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Aches and pains

Nasty letters from debt collectors and angry lenders can even lead to you developing physical symptoms such as headaches, pains, and muscular tensions. In fact, researchers have found almost one in every two of those who were in bad debt also reported frequent migraines, headaches, and digestive problems. So, if you want your child to grow up physically healthy, it’s worth teaching them the benefits of financial security.

Eating habits

When you are in the midst of a severe debt problem, it’s not unusual to stop being mindful of what you are eating. Stress levels can keep your hunger at bay, and when you eventually crash, you will often reach out for quick fixes such as sugary snacks and fast food. And make no mistake about it, when you are eating too much garbage, it is going to have a grave impact on your body’s ability to fight other issues. Your stress levels will rise, too, as you aren’t getting enough nutrients, and feelings of depression are also likely to follow because you end up not taking care of yourself. Again, it’s being in debt that can lock you into a vicious cycle of ailments that can lead to others – and increases the damage they cause.

Exercise

As surprising as it might be to hear, research suggests that more than sixty percent of people with bad debts don’t take enough exercise every week. While the reasons for the link are not clear, it is an alarming statistic, given that exercise is part of the key to a healthy and long-lasting life. Exercise releases endorphins in the brain, which can protect you against depression and stress, both of which can arise due to having bad debts. For parents with growing children, it’s important to realise the positive impacts of exercise on their futures. And it’s also vital to understand that if they do have bad debts, it might even protect them against some of the many health issues that being in debt can cause.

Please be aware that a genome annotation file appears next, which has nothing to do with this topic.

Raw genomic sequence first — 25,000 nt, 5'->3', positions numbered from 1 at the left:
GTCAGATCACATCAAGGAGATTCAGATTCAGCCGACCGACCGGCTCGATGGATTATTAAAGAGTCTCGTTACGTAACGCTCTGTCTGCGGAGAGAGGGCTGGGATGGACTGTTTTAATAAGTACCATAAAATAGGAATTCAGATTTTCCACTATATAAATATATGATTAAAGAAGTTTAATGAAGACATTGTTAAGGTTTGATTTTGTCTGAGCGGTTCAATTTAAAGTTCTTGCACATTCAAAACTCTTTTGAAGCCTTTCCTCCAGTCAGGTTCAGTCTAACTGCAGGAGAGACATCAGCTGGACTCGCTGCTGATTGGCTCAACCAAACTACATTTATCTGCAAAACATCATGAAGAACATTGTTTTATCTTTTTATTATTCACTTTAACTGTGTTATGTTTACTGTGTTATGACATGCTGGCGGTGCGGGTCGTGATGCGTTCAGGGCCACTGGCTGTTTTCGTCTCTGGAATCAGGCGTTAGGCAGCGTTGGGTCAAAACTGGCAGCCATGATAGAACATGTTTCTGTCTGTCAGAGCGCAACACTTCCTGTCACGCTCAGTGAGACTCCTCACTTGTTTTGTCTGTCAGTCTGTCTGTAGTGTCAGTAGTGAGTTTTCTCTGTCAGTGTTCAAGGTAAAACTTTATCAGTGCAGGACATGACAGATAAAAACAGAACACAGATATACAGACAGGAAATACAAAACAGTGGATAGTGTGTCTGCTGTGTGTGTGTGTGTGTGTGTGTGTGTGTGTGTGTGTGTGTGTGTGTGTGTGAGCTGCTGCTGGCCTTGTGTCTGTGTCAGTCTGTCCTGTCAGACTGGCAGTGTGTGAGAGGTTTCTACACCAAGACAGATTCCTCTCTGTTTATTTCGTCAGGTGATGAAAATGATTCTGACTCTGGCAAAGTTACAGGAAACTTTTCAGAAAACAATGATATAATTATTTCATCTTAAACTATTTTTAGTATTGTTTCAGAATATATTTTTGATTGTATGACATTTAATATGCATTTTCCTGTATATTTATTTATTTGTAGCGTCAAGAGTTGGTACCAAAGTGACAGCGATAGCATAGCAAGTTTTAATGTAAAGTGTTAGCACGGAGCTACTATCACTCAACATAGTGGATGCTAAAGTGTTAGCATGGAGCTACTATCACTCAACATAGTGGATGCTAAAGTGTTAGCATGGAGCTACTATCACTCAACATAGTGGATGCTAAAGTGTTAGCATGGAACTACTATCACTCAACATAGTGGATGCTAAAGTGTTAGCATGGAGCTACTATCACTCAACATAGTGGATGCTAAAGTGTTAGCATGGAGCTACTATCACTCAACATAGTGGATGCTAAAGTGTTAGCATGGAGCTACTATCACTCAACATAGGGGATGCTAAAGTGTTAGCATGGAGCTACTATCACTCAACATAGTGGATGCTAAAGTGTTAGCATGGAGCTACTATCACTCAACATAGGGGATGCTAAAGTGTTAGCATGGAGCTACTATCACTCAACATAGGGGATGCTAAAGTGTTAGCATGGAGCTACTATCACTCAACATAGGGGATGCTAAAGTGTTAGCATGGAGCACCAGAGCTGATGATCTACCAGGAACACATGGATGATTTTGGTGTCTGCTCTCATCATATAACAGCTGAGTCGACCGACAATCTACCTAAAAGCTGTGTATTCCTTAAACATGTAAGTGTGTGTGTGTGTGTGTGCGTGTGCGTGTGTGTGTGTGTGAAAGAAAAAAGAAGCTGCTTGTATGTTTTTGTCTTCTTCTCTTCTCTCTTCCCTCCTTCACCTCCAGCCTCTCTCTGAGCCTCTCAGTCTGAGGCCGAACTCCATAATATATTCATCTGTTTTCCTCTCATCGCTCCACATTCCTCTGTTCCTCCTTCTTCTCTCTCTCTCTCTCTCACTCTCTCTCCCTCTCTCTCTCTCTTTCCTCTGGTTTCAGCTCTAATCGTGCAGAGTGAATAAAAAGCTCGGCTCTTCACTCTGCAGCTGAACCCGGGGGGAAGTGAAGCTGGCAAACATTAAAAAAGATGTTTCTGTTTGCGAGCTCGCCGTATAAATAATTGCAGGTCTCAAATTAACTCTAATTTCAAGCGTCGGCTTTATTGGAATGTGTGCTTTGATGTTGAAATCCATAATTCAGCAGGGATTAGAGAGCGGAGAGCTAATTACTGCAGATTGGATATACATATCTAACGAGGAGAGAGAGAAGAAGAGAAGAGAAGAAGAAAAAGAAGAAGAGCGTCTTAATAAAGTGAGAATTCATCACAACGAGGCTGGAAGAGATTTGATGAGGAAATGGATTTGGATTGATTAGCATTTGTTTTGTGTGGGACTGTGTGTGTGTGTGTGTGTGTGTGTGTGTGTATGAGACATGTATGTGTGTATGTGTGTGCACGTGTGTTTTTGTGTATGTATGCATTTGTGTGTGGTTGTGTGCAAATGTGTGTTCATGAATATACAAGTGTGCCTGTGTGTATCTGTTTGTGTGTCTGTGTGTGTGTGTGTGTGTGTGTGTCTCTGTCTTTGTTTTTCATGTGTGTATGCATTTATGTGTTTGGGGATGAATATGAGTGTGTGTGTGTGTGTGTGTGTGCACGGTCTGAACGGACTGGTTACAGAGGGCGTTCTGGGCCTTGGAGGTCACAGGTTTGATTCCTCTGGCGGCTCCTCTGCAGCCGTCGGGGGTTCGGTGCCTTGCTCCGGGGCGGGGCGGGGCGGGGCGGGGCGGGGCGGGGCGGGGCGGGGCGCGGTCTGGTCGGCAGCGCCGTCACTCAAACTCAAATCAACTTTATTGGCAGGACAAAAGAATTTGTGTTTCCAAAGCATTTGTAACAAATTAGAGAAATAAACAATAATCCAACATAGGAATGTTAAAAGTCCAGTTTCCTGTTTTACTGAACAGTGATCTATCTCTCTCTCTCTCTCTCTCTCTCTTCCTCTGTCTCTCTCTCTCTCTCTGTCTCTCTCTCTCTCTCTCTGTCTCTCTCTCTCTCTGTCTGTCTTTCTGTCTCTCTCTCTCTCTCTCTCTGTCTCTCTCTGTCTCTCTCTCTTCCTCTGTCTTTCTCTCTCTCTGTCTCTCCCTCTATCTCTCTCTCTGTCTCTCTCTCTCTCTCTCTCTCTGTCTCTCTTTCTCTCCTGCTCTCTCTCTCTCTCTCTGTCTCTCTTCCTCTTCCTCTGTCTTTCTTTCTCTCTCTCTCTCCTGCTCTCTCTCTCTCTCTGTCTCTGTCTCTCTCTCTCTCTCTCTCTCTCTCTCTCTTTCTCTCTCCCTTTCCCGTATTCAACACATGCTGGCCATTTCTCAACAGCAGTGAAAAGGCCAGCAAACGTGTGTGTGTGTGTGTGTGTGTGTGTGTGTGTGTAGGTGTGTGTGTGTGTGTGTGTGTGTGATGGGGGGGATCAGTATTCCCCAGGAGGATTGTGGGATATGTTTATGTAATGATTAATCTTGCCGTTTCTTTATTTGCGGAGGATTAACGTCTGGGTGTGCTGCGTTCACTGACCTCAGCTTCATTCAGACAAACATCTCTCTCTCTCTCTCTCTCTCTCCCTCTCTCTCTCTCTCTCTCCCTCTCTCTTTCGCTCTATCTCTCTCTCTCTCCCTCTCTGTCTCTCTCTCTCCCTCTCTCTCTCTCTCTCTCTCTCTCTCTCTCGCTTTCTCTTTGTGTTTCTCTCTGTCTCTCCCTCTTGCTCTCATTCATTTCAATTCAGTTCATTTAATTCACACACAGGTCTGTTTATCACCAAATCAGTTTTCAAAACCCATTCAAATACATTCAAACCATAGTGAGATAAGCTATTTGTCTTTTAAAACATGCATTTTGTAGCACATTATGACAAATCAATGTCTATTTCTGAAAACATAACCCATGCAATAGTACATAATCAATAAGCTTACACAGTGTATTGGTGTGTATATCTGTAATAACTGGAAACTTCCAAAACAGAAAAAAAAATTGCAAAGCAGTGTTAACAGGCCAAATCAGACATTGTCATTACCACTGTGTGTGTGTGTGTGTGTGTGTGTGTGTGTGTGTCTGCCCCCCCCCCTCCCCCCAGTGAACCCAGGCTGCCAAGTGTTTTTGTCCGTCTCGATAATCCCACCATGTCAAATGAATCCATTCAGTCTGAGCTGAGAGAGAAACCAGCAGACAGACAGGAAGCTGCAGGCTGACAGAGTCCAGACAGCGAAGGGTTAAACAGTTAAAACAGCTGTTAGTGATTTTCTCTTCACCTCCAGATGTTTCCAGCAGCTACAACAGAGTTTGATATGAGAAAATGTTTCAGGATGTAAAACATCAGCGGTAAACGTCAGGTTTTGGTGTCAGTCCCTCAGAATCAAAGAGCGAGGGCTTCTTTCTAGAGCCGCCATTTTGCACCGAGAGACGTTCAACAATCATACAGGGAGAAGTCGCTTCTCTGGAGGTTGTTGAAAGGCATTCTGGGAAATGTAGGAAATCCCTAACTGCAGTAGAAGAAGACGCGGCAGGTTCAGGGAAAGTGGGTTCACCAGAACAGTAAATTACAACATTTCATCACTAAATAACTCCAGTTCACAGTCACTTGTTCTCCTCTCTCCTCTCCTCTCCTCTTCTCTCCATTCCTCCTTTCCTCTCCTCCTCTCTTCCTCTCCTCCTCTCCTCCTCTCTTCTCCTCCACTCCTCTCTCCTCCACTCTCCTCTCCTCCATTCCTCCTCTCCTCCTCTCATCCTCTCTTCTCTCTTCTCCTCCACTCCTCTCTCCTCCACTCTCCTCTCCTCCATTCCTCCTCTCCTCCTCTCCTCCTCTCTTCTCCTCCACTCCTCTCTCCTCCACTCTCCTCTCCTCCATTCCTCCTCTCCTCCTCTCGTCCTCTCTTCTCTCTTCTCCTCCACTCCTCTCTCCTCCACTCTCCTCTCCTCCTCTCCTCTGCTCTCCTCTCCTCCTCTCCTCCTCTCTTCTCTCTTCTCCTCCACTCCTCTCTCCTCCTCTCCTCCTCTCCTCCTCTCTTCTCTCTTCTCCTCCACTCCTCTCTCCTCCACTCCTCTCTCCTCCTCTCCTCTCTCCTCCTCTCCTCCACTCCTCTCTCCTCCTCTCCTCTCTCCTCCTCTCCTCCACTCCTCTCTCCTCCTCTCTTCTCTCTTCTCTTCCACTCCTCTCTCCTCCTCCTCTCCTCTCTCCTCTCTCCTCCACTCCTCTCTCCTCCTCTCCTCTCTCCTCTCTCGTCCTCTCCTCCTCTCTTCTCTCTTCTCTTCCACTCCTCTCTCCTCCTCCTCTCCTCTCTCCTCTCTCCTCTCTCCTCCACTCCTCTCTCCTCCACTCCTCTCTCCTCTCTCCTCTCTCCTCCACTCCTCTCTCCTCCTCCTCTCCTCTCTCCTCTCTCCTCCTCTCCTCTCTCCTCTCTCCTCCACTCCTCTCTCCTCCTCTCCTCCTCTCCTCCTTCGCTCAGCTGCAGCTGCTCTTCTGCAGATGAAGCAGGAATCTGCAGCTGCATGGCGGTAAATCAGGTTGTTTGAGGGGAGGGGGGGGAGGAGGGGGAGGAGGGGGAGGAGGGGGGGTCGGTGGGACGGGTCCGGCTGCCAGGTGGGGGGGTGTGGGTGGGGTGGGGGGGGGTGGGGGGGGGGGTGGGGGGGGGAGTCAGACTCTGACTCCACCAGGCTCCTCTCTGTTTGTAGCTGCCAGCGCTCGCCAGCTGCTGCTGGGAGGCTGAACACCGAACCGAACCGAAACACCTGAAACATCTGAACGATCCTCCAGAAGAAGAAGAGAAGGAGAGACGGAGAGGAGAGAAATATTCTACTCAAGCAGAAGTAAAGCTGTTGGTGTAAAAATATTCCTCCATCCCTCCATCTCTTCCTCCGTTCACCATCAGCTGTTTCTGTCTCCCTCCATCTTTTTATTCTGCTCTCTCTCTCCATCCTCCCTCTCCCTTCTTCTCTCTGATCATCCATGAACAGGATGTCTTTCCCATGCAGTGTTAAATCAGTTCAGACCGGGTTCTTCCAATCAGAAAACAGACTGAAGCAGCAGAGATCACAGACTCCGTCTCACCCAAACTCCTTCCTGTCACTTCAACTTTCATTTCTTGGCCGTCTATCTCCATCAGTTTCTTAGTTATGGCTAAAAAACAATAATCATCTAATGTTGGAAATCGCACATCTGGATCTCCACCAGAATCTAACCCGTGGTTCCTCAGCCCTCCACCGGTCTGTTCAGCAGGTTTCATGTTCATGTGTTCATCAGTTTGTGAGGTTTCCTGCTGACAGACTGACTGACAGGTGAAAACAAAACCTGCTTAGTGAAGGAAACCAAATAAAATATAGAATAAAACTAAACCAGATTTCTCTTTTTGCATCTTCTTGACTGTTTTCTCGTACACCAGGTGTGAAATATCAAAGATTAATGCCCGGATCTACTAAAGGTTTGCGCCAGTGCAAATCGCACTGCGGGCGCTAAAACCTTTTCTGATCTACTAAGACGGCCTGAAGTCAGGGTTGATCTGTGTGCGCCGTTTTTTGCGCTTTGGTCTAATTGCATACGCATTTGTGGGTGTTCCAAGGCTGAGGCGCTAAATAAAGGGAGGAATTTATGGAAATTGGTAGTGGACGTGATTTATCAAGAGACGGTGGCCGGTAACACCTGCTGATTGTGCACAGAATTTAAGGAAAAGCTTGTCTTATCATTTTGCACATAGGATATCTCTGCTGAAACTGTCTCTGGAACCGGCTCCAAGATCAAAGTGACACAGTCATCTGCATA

As you can see, there is a broad range of links between poor health and bad debts. The pressures and strains of being in debt can take a toll on anyone’ s mind and body – and it’s something you need to prepare your children for in the future.